Chow, Baby: Wednesday, May 16, 2002
A D V E R T I S E M E N T
A D V E R T I S E M E N T
Pour Some Sugar on Me

The new coffeehouse in town, Java Dave’s, would be welcome for its lava cake alone. It’s not just the sugar overload that gives Chow, Baby the giggles: When the round portion of decadent chocolate cake is microwaved for a few seconds, the rich fudge innards come bubbling out of the top like an ebony volcano. It’s a gooey, delectable mess. Neater and sweeter is the Kentucky bourbon pecan pie, which tastes as fresh as if your drunken grandmother had just made it that morning. Save room for the tangy key lime pie and a couple slices of the umpteen varieties of cheesecake. (Desserts run $3-$5.)

Java Dave’s, at 6323 Camp Bowie Blvd., is the 27th outpost of the Tulsa-based franchise. Headquarters may boast of its award-winning coffee, and this cozy shop certainly does smell good. But Chow, Baby prefers to wash down sweets with more sweets, and took its own sweet time choosing from the smoothie menu of various fresh fruits blended with juice and yogurt ($2.95 and $4.95). Italian soda, teas, and four flavors of granita round out the bill of drinkable fare.

Chow, Baby’s hypoglycemic mania was soothed by the blues of Memphis Slim, Howlin’ Wolf, and Muddy Waters on the stereo. Time to rise from the comfy leather couch and fetch another piece of pie? No need; the friendly staff delivers.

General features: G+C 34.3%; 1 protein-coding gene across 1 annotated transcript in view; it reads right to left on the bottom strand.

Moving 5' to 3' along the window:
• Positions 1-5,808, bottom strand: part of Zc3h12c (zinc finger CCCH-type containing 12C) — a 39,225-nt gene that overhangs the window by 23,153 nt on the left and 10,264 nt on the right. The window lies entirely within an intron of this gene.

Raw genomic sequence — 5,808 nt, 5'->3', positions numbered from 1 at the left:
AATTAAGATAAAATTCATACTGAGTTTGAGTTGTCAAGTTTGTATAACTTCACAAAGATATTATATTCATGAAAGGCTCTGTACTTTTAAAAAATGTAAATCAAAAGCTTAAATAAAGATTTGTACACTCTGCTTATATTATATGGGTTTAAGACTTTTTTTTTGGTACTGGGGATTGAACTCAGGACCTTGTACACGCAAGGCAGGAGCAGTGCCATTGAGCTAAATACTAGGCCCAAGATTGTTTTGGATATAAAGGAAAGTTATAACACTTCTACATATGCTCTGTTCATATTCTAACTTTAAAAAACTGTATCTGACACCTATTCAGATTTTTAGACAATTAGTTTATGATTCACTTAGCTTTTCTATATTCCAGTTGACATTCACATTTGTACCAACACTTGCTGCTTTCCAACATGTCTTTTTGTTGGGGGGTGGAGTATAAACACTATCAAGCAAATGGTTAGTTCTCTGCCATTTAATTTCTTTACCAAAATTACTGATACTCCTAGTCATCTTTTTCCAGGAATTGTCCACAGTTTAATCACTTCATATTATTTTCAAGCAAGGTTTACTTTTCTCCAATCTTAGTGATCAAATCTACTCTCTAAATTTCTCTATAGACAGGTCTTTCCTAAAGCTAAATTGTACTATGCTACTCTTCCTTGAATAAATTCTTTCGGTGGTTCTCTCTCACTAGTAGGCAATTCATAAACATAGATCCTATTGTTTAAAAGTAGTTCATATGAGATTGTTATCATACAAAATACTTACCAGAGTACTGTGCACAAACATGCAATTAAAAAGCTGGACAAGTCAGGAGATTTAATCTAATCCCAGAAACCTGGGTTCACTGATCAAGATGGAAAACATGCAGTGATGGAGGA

New York, Ohio

It’s not often that Chow, Baby gets a craving for Cincinnati cuisine. But when the mood strikes, there’s a little diner in Bedford, around the corner from the Kroger at Harwood and Central, that’s ready to handle it.

One of the things Chow, Baby always loved about this place was its former name: Queen City Coney. (“Queen City” is a nickname for Cincinnati, among other places.) Cincinnati’s contribution to American gastronomy is a mild, meaty chili sauce, spiced with cinnamon, cloves, nutmeg, and chocolate. In the classic “Five-Way” ($4.25-5.25), the chili is ladled over very thin spaghetti (or very thick — bar fights can break out over this) and topped with a sparse layer of kidney beans, a handful of raw chopped onions, and finally a blanket of grated cheddar. Asking for no onions will get you a “Four-Way,” and so on.

Queen City Coney served a great chili spaghetti and still does, even though the restaurant is now known as Coney Island Café. Focusing on the hot-dog side of the business is a fine idea, given the hearty Hebrew Nationals topped with Texas-style, no-chocolate chili ($3.45), spicy Polish sausage with sautéed onions and bell peppers ($3.25), and Chicago-style Vienna beef franks with no end of condiments ($3.25). But Chow, Baby will miss waltzing into Queen City and asking for a three-way. Which is undoubtedly the kind of stupid joke that prompted the name change in the first place.


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